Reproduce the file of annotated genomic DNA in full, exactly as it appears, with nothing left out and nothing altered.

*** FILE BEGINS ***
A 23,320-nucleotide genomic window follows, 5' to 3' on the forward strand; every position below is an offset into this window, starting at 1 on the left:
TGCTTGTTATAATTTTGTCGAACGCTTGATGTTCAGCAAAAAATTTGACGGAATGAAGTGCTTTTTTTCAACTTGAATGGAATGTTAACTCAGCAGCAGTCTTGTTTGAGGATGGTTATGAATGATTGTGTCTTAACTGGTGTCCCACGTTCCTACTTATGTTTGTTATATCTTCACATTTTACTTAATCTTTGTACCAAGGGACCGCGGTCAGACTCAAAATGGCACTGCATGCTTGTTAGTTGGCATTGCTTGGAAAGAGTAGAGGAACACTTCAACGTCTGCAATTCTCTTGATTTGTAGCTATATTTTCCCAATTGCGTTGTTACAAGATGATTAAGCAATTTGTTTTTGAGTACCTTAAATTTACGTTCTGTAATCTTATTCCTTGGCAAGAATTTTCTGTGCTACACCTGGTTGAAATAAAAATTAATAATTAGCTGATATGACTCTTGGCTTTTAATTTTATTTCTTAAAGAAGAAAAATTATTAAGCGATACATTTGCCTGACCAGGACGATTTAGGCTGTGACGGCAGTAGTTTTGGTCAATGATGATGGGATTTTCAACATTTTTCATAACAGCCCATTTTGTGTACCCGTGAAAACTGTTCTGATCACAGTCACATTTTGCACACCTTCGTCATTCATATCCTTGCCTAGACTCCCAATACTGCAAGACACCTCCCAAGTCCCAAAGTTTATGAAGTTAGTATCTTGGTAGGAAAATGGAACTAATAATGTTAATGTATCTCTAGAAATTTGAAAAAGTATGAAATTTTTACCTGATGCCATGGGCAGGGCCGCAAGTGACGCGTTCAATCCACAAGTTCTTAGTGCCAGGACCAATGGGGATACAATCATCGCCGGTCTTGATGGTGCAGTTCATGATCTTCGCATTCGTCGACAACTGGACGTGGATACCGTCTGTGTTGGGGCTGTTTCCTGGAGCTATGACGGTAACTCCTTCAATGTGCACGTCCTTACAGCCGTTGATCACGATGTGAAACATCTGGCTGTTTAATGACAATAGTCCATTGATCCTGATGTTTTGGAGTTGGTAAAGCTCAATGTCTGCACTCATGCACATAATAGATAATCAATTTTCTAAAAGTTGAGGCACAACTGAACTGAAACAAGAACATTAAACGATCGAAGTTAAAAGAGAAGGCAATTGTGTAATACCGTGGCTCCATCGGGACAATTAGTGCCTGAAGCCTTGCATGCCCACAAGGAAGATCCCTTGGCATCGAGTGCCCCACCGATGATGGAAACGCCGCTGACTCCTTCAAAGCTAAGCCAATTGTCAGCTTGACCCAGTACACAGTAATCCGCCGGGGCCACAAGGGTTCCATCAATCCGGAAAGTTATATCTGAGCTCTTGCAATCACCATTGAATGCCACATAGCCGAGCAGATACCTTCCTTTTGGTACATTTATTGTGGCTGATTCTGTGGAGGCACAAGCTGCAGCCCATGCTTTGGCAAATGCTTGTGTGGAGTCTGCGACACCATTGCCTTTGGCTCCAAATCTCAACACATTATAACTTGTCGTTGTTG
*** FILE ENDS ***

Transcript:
A 23,320-nucleotide genomic window follows, 5' to 3' on the forward strand; every position below is an offset into this window, starting at 1 on the left:
TGCTTGTTATAATTTTGTCGAACGCTTGATGTTCAGCAAAAAATTTGACGGAATGAAGTGCTTTTTTTCAACTTGAATGGAATGTTAACTCAGCAGCAGTCTTGTTTGAGGATGGTTATGAATGATTGTGTCTTAACTGGTGTCCCACGTTCCTACTTATGTTTGTTATATCTTCACATTTTACTTAATCTTTGTACCAAGGGACCGCGGTCAGACTCAAAATGGCACTGCATGCTTGTTAGTTGGCATTGCTTGGAAAGAGTAGAGGAACACTTCAACGTCTGCAATTCTCTTGATTTGTAGCTATATTTTCCCAATTGCGTTGTTACAAGATGATTAAGCAATTTGTTTTTGAGTACCTTAAATTTACGTTCTGTAATCTTATTCCTTGGCAAGAATTTTCTGTGCTACACCTGGTTGAAATAAAAATTAATAATTAGCTGATATGACTCTTGGCTTTTAATTTTATTTCTTAAAGAAGAAAAATTATTAAGCGATACATTTGCCTGACCAGGACGATTTAGGCTGTGACGGCAGTAGTTTTGGTCAATGATGATGGGATTTTCAACATTTTTCATAACAGCCCATTTTGTGTACCCGTGAAAACTGTTCTGATCACAGTCACATTTTGCACACCTTCGTCATTCATATCCTTGCCTAGACTCCCAATACTGCAAGACACCTCCCAAGTCCCAAAGTTTATGAAGTTAGTATCTTGGTAGGAAAATGGAACTAATAATGTTAATGTATCTCTAGAAATTTGAAAAAGTATGAAATTTTTACCTGATGCCATGGGCAGGGCCGCAAGTGACGCGTTCAATCCACAAGTTCTTAGTGCCAGGACCAATGGGGATACAATCATCGCCGGTCTTGATGGTGCAGTTCATGATCTTCGCATTCGTCGACAACTGGACGTGGATACCGTCTGTGTTGGGGCTGTTTCCTGGAGCTATGACGGTAACTCCTTCAATGTGCACGTCCTTACAGCCGTTGATCACGATGTGAAACATCTGGCTGTTTAATGACAATAGTCCATTGATCCTGATGTTTTGGAGTTGGTAAAGCTCAATGTCTGCACTCATGCACATAATAGATAATCAATTTTCTAAAAGTTGAGGCACAACTGAACTGAAACAAGAACATTAAACGATCGAAGTTAAAAGAGAAGGCAATTGTGTAATACCGTGGCTCCATCGGGACAATTAGTGCCTGAAGCCTTGCATGCCCACAAGGAAGATCCCTTGGCATCGAGTGCCCCACCGATGATGGAAACGCCGCTGACTCCTTCAAAGCTAAGCCAATTGTCAGCTTGACCCAGTACACAGTAATCCGCCGGGGCCACAAGGGTTCCATCAATCCGGAAAGTTATATCTGAGCTCTTGCAATCACCATTGAATGCCACATAGCCGAGCAGATACCTTCCTTTTGGTACATTTATTGTGGCTGATTCTGTGGAGGCACAAGCTGCAGCCCATGCTTTGGCAAATGCTTGTGTGGAGTCTGCGACACCATTGCCTTTGGCTCCAAATCTCAACACATTATAACTTGTCGTTGTTG